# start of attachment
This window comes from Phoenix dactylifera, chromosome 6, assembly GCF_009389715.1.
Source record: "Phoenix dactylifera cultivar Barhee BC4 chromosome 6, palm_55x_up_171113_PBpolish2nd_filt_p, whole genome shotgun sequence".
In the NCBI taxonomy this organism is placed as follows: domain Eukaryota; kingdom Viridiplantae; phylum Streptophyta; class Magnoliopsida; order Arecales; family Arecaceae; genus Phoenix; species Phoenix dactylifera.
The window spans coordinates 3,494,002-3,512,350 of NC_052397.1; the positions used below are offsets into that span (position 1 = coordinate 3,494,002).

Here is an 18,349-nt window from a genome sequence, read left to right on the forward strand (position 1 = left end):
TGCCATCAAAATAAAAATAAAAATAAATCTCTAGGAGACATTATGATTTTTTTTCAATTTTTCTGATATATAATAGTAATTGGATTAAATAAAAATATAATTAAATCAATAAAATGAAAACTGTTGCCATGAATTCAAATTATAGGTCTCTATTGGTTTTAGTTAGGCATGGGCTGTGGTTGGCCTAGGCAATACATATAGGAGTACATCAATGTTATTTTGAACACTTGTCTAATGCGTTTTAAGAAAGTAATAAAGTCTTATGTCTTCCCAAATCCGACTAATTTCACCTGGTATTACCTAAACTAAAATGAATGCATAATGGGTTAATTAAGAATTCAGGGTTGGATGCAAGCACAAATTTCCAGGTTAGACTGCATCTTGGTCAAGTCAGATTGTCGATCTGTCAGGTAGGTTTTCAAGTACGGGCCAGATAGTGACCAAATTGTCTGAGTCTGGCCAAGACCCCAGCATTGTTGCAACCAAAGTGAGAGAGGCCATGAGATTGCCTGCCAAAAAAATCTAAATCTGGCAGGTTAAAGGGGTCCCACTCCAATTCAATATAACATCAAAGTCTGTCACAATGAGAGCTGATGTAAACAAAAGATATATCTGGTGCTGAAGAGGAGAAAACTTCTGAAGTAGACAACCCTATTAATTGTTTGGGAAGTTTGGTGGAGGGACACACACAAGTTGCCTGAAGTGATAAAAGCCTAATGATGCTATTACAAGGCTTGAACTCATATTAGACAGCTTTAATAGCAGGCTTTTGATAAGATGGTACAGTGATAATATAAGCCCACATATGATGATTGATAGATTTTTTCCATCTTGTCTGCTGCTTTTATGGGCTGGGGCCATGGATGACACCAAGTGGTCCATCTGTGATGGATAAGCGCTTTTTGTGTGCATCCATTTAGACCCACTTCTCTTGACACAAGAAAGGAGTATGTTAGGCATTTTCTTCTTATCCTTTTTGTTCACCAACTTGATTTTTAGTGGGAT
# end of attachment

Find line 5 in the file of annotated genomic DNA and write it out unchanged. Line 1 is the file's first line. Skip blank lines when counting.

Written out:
Here is an 18,349-nt window from a genome sequence, read left to right on the forward strand (position 1 = left end):